Skip to main content Skip to header navigation

Convenience foods that are!

Many so-called convenience foods have too many preservatives or too much salt and chemicals, complicated instructions and have little nutritional value. But most moms who cook don’t have the time to make every single meal straight from scratch. The trick is to find the right kind of ready-made, prepared and convenience food.

Easy is good!
When shopping always read the ingredients, nutrition information and the preparation instructions. And remember to always check the best before date. Here’s a list of foods that I find convenient. There are probably more in your local grocery store.

Instant cous cous — Ready in minutes, just read the instructions on the back of the box. Cous Cous is tiny pasta and because it’s small, it’s faster than regular pasta. You can experiment and use it as part of a stir-fry or put chicken or beef or vegetable broth in it and then add your chopped vegetables, parsley, nuts or raisins. If you don’t have time to make rice or potatoes, this is a fast alternative.

Oven-ready lasagna — This is my favorite convenience food. Now, any child older than nine can make lasagna! It saves time boiling all that lasagna pasta up. Lasagna is a wonderful meal to make with your children. They love making it and it’s now so simple. It takes about half the time to make one of our family’s favorite meals, especially when I use the already grated cheese. I soak the top strands in hot water before I assemble the lasagna. That way, all the pasta cooks evenly and the top comes out soft. (See recipe below).

Bags of shredded cheese — Great for anything with cheese in it! It makes pizza, lasagna, spaghetti, cheese puffs, samosas, filo dough and many other dishes faster and easier to prepare. No more spending time grating cheese. I look for the bags of cheese that have the same ingredients as regular cheese. I like the mixed bags of cheddar and mozzarella. (See lasagna recipe below).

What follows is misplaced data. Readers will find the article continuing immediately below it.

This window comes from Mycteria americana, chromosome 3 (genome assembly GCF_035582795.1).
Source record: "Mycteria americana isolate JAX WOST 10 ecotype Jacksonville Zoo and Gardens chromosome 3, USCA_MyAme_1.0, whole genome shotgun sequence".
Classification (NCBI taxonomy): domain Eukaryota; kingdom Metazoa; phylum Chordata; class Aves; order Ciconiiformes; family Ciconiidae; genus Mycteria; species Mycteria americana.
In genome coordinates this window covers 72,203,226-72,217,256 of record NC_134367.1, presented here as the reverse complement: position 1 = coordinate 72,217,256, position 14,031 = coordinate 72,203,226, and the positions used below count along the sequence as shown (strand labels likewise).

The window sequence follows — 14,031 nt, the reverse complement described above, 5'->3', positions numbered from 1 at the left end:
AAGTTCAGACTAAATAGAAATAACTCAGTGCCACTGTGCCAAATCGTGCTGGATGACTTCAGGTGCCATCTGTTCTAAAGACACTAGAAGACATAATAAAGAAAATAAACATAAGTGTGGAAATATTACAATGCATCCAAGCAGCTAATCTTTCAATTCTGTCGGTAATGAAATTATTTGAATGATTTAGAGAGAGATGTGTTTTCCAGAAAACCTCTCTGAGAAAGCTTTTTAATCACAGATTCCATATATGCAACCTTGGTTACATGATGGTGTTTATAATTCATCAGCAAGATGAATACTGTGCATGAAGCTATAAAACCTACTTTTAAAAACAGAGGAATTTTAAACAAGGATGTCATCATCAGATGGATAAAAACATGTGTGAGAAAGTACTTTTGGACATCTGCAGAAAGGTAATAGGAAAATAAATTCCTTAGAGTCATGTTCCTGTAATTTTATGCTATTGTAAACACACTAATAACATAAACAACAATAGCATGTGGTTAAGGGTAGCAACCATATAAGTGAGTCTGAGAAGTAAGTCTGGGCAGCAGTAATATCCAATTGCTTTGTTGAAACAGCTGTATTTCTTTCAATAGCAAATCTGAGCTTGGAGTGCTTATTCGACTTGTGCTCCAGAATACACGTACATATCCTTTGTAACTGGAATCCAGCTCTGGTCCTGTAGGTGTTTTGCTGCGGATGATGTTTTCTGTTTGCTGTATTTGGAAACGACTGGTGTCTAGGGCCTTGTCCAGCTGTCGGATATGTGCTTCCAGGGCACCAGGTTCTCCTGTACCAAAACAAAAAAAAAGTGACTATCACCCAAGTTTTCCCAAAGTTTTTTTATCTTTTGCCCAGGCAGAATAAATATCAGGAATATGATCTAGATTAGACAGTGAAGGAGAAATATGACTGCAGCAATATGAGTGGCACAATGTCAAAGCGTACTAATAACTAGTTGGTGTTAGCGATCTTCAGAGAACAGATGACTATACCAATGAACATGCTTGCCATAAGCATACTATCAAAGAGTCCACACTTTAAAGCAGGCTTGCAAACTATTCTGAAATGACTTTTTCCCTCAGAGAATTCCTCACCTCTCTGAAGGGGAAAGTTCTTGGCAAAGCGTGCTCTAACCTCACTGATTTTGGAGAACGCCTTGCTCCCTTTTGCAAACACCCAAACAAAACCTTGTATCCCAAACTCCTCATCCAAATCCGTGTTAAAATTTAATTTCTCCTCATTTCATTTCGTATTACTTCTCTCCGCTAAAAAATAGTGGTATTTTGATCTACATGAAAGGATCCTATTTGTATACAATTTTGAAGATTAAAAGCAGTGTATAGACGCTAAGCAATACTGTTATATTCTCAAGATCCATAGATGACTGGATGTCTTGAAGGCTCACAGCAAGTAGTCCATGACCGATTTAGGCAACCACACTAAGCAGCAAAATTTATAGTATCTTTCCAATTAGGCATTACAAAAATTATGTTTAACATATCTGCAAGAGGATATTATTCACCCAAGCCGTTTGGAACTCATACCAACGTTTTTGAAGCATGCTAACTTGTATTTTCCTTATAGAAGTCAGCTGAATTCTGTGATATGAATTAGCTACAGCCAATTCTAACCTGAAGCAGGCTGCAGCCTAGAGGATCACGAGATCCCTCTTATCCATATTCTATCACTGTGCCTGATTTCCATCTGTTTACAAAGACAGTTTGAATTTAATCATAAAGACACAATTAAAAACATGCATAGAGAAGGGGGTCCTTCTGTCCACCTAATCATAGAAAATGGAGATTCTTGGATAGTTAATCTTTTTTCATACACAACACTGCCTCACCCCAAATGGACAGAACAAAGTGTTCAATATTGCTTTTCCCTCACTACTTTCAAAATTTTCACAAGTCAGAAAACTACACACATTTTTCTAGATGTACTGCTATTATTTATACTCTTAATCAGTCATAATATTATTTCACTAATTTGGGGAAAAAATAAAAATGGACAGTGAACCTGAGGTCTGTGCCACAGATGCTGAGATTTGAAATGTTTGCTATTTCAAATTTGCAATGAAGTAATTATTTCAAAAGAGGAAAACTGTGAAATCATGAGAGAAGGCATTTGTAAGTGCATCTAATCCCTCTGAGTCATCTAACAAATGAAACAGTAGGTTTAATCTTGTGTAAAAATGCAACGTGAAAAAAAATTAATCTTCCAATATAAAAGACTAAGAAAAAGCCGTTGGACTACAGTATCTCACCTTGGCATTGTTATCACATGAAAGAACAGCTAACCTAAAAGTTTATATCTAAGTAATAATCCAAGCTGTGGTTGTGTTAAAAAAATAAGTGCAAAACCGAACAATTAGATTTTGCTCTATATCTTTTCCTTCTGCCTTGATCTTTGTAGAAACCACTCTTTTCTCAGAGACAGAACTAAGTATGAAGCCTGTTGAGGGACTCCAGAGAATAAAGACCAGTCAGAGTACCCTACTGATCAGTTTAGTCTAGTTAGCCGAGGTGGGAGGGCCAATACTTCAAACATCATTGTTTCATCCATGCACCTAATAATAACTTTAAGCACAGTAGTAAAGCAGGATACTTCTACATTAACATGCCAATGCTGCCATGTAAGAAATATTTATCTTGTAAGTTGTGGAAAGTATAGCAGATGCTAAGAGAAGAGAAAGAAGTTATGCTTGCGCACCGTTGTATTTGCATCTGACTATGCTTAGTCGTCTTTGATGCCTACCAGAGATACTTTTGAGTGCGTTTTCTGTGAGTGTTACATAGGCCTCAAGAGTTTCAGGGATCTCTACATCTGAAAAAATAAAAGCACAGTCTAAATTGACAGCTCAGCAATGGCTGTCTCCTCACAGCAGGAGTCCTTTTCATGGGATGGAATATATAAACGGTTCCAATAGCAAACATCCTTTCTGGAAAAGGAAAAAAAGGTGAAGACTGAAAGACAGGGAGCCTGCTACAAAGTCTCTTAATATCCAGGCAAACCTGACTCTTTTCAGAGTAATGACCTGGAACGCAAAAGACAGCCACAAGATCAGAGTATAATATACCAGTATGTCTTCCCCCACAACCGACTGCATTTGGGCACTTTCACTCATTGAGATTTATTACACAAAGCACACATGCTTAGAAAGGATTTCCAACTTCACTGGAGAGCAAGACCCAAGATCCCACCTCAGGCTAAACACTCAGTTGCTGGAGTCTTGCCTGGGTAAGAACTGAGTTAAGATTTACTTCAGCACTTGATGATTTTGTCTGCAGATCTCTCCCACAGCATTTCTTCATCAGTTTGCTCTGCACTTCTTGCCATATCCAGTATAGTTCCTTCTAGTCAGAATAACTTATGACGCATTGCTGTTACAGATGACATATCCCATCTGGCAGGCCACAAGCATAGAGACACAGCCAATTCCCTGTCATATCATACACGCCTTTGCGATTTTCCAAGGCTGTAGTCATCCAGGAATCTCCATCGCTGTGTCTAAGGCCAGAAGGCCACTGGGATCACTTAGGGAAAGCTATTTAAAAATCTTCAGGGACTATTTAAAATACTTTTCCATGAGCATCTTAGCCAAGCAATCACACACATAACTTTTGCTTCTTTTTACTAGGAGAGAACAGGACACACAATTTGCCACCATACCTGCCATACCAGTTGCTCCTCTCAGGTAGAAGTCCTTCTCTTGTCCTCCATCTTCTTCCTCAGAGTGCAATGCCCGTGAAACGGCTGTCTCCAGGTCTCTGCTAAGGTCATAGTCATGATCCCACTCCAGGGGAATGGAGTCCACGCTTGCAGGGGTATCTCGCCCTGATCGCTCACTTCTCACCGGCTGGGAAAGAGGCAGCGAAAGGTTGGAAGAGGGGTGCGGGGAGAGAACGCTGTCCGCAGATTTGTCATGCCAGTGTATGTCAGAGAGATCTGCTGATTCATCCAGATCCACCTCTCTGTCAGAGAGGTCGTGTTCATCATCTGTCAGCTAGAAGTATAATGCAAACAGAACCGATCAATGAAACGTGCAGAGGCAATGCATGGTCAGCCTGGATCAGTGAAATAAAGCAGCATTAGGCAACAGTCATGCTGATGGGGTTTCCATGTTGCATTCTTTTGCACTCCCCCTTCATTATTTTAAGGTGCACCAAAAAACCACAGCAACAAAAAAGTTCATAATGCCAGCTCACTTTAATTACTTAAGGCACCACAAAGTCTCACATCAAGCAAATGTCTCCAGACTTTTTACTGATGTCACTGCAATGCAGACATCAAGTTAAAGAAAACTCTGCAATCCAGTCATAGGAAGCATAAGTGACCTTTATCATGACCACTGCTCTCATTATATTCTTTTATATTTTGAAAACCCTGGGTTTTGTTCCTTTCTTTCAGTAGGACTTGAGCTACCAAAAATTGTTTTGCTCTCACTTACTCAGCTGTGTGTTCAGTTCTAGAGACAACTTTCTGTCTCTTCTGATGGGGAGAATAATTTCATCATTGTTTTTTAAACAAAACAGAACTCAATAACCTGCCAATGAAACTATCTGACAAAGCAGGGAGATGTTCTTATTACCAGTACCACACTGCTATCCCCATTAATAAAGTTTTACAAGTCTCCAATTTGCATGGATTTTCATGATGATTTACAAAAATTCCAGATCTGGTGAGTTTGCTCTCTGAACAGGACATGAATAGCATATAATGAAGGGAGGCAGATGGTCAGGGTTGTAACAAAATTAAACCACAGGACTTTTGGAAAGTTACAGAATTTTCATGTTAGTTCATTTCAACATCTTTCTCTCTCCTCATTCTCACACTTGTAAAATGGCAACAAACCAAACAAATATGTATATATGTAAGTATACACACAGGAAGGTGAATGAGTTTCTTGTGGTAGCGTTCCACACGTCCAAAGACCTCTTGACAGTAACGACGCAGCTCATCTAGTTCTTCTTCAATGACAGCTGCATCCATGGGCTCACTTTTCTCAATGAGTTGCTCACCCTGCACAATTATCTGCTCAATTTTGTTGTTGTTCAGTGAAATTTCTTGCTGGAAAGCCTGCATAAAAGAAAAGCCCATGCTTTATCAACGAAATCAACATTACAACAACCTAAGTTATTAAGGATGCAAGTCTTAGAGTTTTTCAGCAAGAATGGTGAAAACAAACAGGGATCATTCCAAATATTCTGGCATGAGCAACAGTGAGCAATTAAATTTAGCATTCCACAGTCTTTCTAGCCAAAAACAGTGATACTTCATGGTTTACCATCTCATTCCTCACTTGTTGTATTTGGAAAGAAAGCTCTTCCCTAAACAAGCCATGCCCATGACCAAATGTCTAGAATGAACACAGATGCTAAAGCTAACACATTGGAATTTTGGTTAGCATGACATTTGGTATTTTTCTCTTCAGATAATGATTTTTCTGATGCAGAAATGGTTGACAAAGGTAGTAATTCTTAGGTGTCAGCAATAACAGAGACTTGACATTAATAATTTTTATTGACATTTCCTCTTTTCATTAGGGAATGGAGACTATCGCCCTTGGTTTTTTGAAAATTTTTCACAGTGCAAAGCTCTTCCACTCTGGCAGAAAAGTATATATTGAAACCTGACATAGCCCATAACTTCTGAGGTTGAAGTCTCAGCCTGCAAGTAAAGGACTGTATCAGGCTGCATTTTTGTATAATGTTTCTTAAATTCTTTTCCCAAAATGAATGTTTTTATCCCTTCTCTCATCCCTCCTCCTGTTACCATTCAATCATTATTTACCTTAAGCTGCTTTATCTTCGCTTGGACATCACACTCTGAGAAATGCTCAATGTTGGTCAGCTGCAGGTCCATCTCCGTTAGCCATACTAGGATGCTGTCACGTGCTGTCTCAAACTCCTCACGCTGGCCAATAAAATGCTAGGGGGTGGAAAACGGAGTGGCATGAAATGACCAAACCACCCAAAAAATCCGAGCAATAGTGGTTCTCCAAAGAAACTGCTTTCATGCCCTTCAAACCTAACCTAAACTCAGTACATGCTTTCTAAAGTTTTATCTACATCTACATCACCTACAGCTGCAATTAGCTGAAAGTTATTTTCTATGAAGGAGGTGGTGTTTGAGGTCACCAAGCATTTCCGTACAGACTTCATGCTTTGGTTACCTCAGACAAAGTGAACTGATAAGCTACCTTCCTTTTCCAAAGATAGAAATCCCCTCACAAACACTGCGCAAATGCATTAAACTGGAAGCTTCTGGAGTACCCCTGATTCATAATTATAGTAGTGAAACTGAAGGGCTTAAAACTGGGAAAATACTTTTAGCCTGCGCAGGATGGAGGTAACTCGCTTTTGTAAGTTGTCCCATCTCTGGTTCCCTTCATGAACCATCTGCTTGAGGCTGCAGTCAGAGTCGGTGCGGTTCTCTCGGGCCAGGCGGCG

Filo dough — My mom used to make this from scratch and it took all day. Filo dough is wonderful for parties or special occasions. Almost any recipe that calls for a crust or a wrapping you can use filo dough. It adds a sense of occasion and festive mood to a meal. Remember to thaw out dough before use — don’t defrost in microwave. (See recipe below).

Pie crust — Why spend all that time making piecrust when you can buy it? Many otherwise good cooks and bakers have never mastered the piecrust and have stopped making pies altogether. It’s a shame because their families are missing out. Remember, you don’t have to tell people you bought the crust. Throw some flour on your hands and let them think you made it from scratch.

Pizza crust — I buy the pizza crust, make my own sauce with the tomato paste, put on the meat, lunch meat, soya meat, olives, red peppers etc. and then the already shredded cheese on top. Cheaper than take out and better than frozen.

Spray can oil — Love them! They are a baker’s delight! No more messing around with oil out of a bottle. Great for anyone counting those calories and concerned about their fat intake. With spray cans, you use less oil. I also spray the water I boil my pasta in. I spray my chicken and steak with olive oil spray before cooking.

Already cut up Chinese vegetables and other vegetables in a package — I buy them at my green grocers. I believe most places sell them now. It’s great for stir-fry. There’s usually more variety than if I bought all the vegetable separately. Make sure you buy them from a green grocer who puts them out daily and use that day or the next at the latest.